Is the trade marks attorney obsolete?

Hayley TarrHayley Tarr, Principal of Tarr Law, shares her insight on the recent trade marks applications not being filed by an IP solicitor, or patent and trade marks attorney.


33 trade mark applications have been filed with IP Australia since yesterday morning. All of these list the applicant itself as the address for service. That is, none of them was filed by an IP solicitor, or patent and trade marks attorney. This is an incredible statistic, demonstrating that applicants are – en masse – doing trade mark work themselves. So, is the trade marks attorney obsolete?

Looking at the 33 self-filed applications, it is clear that:

  • Eleven of the applications – exactly a third of the total 33 applications – will receive an objection as none of EXCO SOLUTIONS, NDBOX, RUHIL, House Of JT, Small Engine Spares, MOTHER COW DAIRY TRUST and Cedar Wrap are valid legal entities, and so cannot own a mark.
  • One of the applications is filed in the name of The Trustee for The Kelly Family Trust. The Trustee has not been named however, and so could be anyone.
  • One of the applications, for Quokka, in the name of Australian Organic Distillery Pty Ltd appears to have been filed in response to a recent application for Fat Quokka Cider in the name of Lloyd Jenkins, and a bit of a stoush over the rights to the Quokka name for alcoholic beverages (except beer) is brewing.
  • Two of the applications for MOTHERCOW include the ® symbol within the mark of the application itself. Refusal may apply where the trade mark contains a sign that is specified in the Regulations as not to be used as a trade mark. This includes: the words “Patent”, “Patented”, “By Royal Letters Patent”, “Protected International Trade Mark”, “Registered”, “Registered Design”, “Copyright” “Plant Breeder’s Rights”, “EL rights”, or words or symbols to the same effect (including the symbols “©” and “®”).
  • One of the applicants has filed an application in classes 3 and 8, when she is employed by Greenleaf Cosmetics Australia, providing publicly available evidence of what could possibly amount to a breach of a restraint of trade/non-compete clause, depending on what clauses are contained within the employee agreements for staff of Greenleaf Cosmetics Australia.
  • One of the applications for HIGH TIDE for spirits (beverages) is filed in the face of an existing registration for HIGHTIDE VINEYARDS for wines, despite the fact that this earlier mark will almost certainly be cited as the trade marks examiner’s manual is clear that “a general claim for spirits includes distilled grape spirits such as grappa and brandy” and is therefore too similar to a general claim for wine.

When we see these issues on a cursory glance of the register, it is evident that the job of a trade marks attorney is not obsolete. All of these – oftentimes minor – errors will consume tax payer money in IP Australia issuing objections, and then processing the responses. This then means either an increase in filing fees, a backlog in processing time, or both, for other applicants. While there are merits in making the system user friendly for all, there are downsides too.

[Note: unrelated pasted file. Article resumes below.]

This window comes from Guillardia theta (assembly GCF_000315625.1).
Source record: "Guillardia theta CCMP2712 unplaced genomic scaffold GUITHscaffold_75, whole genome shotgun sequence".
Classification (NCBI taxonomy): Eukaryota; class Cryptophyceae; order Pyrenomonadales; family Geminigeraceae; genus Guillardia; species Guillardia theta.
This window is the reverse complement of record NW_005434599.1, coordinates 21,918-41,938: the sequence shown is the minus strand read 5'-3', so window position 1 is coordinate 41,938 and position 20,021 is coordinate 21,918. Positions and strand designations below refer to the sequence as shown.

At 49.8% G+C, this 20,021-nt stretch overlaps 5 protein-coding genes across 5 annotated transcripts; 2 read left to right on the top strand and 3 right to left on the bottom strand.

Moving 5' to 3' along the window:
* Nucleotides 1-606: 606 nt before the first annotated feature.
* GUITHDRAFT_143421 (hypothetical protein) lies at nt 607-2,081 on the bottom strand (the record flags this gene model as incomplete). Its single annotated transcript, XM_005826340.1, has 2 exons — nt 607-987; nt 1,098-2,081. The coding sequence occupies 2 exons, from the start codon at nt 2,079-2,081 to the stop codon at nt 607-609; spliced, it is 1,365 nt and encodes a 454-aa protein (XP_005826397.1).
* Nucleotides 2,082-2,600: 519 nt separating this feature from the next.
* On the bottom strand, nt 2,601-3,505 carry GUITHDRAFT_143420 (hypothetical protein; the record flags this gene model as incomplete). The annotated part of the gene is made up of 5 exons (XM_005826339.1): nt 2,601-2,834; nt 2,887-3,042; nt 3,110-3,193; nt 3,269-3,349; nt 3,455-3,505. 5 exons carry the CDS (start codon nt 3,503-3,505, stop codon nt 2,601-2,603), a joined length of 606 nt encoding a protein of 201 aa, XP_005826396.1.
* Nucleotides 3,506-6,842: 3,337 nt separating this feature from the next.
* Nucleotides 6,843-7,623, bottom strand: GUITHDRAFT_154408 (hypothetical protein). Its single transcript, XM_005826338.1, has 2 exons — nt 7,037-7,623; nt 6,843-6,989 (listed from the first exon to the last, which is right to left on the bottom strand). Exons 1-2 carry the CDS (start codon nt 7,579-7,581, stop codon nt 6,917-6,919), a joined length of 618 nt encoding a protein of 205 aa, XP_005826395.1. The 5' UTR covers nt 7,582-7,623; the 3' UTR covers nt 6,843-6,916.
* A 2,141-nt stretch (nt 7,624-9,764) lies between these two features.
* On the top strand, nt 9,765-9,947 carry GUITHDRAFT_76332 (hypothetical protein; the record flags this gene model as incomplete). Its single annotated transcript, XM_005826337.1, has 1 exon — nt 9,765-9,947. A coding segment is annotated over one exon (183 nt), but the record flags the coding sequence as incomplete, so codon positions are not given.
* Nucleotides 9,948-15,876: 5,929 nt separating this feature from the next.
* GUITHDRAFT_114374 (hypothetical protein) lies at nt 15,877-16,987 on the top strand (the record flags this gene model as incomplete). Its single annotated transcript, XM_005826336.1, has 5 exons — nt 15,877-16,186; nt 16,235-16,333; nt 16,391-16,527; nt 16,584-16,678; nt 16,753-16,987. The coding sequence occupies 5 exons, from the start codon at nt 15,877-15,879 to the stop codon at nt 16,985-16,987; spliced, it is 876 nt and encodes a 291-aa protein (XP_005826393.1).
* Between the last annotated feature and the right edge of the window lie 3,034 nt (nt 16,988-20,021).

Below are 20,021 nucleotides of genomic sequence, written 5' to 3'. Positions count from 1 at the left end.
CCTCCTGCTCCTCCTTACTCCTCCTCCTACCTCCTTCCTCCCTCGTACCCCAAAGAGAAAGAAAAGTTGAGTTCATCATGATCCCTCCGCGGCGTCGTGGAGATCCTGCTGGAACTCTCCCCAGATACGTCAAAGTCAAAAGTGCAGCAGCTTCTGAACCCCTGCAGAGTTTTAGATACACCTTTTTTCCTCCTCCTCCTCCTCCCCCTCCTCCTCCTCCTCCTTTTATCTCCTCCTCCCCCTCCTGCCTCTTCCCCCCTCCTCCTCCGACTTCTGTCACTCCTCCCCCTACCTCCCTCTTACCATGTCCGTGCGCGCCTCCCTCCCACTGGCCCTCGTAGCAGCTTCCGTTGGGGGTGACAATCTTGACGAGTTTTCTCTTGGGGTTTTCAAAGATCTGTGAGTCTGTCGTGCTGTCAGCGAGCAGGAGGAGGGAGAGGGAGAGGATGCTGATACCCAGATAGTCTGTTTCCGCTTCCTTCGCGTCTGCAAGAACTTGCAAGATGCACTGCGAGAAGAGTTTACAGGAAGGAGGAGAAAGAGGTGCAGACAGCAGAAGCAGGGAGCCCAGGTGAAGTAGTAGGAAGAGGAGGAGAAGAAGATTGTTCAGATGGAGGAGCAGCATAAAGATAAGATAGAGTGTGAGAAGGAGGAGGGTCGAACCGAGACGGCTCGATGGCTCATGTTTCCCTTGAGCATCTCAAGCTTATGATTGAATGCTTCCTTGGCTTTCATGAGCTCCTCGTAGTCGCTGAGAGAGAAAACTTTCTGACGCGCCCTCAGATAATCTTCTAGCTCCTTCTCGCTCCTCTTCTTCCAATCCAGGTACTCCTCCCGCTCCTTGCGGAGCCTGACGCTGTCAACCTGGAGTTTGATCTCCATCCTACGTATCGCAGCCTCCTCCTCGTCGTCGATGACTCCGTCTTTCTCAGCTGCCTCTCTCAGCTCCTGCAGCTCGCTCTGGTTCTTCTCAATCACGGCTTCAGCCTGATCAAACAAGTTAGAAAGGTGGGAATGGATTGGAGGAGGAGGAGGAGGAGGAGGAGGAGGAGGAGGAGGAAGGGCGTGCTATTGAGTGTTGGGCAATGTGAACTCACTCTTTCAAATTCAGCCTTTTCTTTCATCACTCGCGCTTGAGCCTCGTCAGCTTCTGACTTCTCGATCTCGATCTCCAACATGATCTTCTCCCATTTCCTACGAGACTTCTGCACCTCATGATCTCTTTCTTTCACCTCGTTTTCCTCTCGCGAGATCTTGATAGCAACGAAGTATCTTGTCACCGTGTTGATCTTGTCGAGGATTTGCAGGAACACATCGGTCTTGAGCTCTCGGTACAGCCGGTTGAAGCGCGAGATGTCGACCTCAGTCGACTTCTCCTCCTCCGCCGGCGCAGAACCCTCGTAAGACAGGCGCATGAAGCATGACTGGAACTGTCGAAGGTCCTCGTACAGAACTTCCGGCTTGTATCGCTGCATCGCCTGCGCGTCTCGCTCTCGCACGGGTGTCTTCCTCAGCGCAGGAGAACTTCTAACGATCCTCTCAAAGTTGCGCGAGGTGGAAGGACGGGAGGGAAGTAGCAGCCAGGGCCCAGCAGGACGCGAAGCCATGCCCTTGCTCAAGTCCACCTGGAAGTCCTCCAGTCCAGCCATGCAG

The take aways are:

1. If you can afford it, hire an attorney to assist you. Their role is not obsolete.


2. Trade marks need to be filed in the name of a valid legal entity. This is either your full name or the name of a company (i.e. with the letters Ltd at the end).

Hayley has a Bachelor of Science majoring in genetics, a Bachelor of laws with first class honours, and a Masters of Industrial Property Law. She is admitted as a patent and trade marks attorney, a solicitor in the state of Queensland, and an attorney in the state of New York, USA. Having worked for top tier firms such as Allens and Minter Ellison, and taught at Bond University, Hayley founded Tarr Law in January 2020. Tarr Law is a boutique intellectual property law firm, able to assist clients in all intellectual property matters including: trade marks, copyright, designs, domain names, patents, and IP disputes.
In addition to running Tarr Law, Hayley dedicates a great deal of time as a volunteer mediator for Bayside Community Legal Centre. Hayley is also a mentor for the Gold Coast Innovation Hub. In other community engagement initiatives, Hayley participated in the St Vinnies CEO Sleepout to raise money for the homeless in June 2022 and will be speaker and chair at Legalwise Seminars in October and November 2022. Everything Hayley does is for the sake of her two beautiful daughters. When she is not in the office, you’ll find her seeking out new and adventurous experiences with her girls. Please do not hesitate to reach out. Hayley would love to assist you with your intellectual property needs. Connect with Hayley via LinkedIn.